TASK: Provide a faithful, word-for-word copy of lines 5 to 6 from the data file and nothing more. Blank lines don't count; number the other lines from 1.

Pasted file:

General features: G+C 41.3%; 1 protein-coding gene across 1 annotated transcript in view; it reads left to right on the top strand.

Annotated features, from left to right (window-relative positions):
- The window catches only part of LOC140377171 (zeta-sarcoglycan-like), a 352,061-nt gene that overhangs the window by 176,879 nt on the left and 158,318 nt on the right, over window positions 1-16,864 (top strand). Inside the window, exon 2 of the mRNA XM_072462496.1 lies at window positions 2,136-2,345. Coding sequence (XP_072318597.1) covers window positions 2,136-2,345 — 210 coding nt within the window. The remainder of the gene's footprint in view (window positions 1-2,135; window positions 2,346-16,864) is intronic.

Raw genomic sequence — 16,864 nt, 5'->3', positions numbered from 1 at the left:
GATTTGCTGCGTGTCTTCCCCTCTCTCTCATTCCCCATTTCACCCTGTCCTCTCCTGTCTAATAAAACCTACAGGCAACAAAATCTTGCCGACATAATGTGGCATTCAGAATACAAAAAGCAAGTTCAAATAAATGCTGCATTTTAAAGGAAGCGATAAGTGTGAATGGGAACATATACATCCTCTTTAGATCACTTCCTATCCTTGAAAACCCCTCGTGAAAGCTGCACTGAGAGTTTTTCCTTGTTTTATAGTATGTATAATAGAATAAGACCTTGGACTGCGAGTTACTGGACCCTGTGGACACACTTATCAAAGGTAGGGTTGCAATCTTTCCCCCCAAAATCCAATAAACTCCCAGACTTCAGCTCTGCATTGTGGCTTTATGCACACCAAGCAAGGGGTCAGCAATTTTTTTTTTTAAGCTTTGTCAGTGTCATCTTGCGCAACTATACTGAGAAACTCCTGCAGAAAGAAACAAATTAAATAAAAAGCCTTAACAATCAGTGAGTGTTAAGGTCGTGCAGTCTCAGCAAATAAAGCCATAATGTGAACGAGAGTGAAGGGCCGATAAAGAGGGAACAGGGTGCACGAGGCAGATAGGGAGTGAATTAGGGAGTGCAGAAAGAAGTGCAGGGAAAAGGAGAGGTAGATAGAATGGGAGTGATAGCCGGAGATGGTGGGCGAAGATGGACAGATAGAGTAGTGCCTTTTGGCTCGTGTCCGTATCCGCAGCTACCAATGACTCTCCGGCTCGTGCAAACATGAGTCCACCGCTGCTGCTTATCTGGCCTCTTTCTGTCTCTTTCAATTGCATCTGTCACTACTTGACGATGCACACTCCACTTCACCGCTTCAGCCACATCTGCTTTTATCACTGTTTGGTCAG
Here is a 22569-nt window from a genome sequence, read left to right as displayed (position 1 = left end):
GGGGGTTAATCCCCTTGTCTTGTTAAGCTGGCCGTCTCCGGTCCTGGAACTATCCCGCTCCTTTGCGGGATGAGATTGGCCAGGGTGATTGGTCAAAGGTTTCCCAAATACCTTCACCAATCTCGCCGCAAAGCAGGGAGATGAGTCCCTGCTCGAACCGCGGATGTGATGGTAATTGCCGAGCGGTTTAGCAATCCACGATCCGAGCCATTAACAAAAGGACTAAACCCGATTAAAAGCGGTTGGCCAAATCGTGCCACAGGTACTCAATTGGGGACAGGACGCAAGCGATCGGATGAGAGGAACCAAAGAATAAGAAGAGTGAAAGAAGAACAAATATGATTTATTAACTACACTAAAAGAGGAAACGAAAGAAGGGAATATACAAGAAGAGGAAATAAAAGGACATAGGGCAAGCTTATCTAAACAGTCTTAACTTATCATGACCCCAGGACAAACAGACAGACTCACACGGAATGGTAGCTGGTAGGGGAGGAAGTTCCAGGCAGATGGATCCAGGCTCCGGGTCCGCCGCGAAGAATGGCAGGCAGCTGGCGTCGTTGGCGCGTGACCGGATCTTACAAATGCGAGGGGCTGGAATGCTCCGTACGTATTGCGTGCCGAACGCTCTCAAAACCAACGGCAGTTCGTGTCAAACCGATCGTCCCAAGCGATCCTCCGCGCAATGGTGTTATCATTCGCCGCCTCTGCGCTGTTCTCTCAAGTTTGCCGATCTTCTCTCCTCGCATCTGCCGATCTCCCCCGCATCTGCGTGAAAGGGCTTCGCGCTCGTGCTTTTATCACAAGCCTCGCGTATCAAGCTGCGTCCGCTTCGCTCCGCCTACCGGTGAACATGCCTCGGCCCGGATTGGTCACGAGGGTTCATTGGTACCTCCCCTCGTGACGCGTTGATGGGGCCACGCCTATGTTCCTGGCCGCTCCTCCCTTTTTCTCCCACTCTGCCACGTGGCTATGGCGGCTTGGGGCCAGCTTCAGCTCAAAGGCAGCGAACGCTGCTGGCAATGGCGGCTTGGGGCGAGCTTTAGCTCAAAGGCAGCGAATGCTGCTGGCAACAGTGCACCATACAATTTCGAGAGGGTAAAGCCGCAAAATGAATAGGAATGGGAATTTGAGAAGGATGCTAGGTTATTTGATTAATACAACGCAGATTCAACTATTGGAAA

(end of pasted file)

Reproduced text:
GATTTGCTGCGTGTCTTCCCCTCTCTCTCATTCCCCATTTCACCCTGTCCTCTCCTGTCTAATAAAACCTACAGGCAACAAAATCTTGCCGACATAATGTGGCATTCAGAATACAAAAAGCAAGTTCAAATAAATGCTGCATTTTAAAGGAAGCGATAAGTGTGAATGGGAACATATACATCCTCTTTAGATCACTTCCTATCCTTGAAAACCCCTCGTGAAAGCTGCACTGAGAGTTTTTCCTTGTTTTATAGTATGTATAATAGAATAAGACCTTGGACTGCGAGTTACTGGACCCTGTGGACACACTTATCAAAGGTAGGGTTGCAATCTTTCCCCCCAAAATCCAATAAACTCCCAGACTTCAGCTCTGCATTGTGGCTTTATGCACACCAAGCAAGGGGTCAGCAATTTTTTTTTTTAAGCTTTGTCAGTGTCATCTTGCGCAACTATACTGAGAAACTCCTGCAGAAAGAAACAAATTAAATAAAAAGCCTTAACAATCAGTGAGTGTTAAGGTCGTGCAGTCTCAGCAAATAAAGCCATAATGTGAACGAGAGTGAAGGGCCGATAAAGAGGGAACAGGGTGCACGAGGCAGATAGGGAGTGAATTAGGGAGTGCAGAAAGAAGTGCAGGGAAAAGGAGAGGTAGATAGAATGGGAGTGATAGCCGGAGATGGTGGGCGAAGATGGACAGATAGAGTAGTGCCTTTTGGCTCGTGTCCGTATCCGCAGCTACCAATGACTCTCCGGCTCGTGCAAACATGAGTCCACCGCTGCTGCTTATCTGGCCTCTTTCTGTCTCTTTCAATTGCATCTGTCACTACTTGACGATGCACACTCCACTTCACCGCTTCAGCCACATCTGCTTTTATCACTGTTTGGTCAG
Here is a 22569-nt window from a genome sequence, read left to right as displayed (position 1 = left end):